A note on this series: In many ways, the story of ophthalmology in Cheyenne is the story of the Cheyenne Eye Clinic. We are proud to be able to trace our practice’s history back through our city’s fine history and to be so deeply rooted in our community. We hope that whether you are a history buff or a patient at our clinic, you will find this history as fascinating as we do.
Cheyenne’s First Eye Doctor: George Strader, MD & His Partners (1903-1938)
In the first half of the 20th century, physicians with an eye specialty most often combined with what is now otolaryngology. So many “eye” doctors practiced as Eye, Ear, Nose, and Throat doctors (EENTs – sometimes spoken as “Double E-N-Ts”). These physicians were categorized for decades as Oculist (eye) and Aurist (ear) in Cheyenne business listings.
Over one hundred years of Cheyenne phone books and city directories at the Special Collections Room at the Laramie County Library and the Wyoming State Archives provided an outline of the information about the history of Cheyenne ophthalmology practices. In the first part of the 20th century, some directories were published only every other year. Some spans of time have no directory either published or surviving. However, a good lineage of the doctors and their practices can still be pieced together, although the exact years can only be approximated to within a year, at times.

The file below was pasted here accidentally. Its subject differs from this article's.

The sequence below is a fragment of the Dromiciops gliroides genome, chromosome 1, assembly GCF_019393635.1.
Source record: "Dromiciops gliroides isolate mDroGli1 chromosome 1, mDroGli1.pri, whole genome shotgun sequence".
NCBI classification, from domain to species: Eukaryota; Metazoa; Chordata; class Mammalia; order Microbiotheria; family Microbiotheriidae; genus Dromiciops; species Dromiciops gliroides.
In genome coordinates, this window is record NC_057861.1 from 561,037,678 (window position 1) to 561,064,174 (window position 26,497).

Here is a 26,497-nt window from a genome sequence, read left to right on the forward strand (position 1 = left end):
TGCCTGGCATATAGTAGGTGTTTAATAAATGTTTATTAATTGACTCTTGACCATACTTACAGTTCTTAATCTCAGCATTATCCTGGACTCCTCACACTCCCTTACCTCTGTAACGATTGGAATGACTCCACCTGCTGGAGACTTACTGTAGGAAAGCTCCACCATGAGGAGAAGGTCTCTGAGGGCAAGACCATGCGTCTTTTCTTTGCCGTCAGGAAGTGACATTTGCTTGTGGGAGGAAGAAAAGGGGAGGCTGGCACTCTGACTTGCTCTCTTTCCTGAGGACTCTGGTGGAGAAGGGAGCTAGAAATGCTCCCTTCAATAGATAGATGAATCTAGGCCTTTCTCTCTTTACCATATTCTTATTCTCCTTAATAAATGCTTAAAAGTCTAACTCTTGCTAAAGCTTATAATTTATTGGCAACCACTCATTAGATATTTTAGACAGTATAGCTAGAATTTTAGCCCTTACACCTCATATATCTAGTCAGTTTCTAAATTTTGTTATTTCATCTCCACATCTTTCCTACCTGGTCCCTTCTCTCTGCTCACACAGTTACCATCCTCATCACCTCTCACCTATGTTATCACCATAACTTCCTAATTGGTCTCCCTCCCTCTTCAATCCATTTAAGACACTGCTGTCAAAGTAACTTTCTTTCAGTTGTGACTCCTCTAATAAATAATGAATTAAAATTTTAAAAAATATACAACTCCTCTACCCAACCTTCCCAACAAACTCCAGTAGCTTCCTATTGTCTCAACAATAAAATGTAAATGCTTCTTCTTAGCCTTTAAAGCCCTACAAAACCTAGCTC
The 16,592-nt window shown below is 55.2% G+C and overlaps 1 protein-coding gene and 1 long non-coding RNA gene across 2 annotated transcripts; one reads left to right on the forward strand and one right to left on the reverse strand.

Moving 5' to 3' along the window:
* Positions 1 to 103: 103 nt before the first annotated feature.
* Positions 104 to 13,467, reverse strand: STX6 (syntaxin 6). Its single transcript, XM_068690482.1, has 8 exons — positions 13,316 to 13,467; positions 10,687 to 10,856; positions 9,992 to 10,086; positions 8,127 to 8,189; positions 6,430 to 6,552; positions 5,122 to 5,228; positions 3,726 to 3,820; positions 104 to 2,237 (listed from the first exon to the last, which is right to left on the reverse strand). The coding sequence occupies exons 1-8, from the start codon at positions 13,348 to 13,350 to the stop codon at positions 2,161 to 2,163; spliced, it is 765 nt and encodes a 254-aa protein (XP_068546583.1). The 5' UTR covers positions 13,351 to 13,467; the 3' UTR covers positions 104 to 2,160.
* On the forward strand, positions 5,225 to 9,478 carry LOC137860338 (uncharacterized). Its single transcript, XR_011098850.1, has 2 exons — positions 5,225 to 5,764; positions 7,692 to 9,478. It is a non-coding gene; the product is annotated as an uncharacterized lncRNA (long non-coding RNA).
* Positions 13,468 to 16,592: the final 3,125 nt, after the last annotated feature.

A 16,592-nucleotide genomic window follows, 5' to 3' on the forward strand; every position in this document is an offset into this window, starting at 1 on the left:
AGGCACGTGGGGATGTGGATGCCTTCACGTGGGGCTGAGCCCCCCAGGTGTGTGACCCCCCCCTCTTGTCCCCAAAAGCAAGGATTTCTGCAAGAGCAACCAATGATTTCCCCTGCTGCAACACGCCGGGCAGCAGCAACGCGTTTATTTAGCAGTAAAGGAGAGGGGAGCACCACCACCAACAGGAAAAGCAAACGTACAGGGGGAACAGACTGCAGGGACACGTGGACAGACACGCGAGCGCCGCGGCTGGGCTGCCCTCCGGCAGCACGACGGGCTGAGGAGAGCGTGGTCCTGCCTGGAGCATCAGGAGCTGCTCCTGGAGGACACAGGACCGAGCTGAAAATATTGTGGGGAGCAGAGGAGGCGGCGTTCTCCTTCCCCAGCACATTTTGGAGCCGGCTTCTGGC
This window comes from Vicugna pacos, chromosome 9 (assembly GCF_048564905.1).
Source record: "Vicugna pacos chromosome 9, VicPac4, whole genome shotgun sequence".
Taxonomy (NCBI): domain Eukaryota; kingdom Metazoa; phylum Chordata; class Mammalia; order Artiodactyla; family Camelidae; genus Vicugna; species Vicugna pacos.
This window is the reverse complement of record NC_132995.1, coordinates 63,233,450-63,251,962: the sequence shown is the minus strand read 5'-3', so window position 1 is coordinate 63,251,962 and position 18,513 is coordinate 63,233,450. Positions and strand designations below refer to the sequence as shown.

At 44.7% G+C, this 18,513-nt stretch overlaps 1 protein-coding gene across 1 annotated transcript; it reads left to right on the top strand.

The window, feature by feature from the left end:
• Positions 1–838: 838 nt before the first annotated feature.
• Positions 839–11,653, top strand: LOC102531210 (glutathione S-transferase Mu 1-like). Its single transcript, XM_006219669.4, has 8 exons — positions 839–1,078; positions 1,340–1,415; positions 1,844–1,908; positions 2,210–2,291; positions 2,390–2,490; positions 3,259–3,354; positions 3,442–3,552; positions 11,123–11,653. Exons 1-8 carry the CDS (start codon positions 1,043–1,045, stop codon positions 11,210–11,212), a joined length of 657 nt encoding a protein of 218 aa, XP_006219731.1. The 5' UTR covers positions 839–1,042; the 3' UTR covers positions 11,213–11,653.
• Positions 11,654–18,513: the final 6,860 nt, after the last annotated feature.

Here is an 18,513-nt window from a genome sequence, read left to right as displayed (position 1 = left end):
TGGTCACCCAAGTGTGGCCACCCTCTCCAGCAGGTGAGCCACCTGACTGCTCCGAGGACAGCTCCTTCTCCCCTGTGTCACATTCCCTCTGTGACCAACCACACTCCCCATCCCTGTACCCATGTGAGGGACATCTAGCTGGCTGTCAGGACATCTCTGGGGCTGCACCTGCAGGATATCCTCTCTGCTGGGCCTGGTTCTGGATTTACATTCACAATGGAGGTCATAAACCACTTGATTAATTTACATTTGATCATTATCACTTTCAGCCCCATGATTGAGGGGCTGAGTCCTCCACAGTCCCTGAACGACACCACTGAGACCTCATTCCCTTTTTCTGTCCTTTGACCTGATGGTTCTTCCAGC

1903: Cheyenne at the time of Dr. Strader’s Arrival
In the 1902 Cheyenne City Directory, there is no mention of an Oculist or an Aurist. Only fifteen physicians practiced in Cheyenne. Many, if not all of them, were likely general practitioners.
In 1903 the founding father of eye care in Cheyenne arrived from Omaha, Nebraska. George L. Strader, MD, moved to Cheyenne with his wife Alice, and their son, Harold, and daughter, Lillian. He was 33 years old when he set up practice in Cheyenne. Dr. Strader’s pioneering eye practice lineage in Cheyenne continued, without interruption, to become today’s Cheyenne Eye Clinic—the only ophthalmology practice in Cheyenne. He continued practicing as a medical eye doctor in Cheyenne for 35 years.
Another eye doctor was in Cheyenne for just one directory listing. He received his Wyoming medical license in 1906 and must have stayed in Cheyenne less than two years. His name was Charles F. Kieffer, MD, and he practiced at #9-11 Carey Block. He listed himself in the directory as a “physician, surgeon, oculist and aurist.” His wife’s name was Elizabeth and his residence was listed as Fort D. A. Russell (now F.E. Warren Air Force Base). Nothing else is known about him.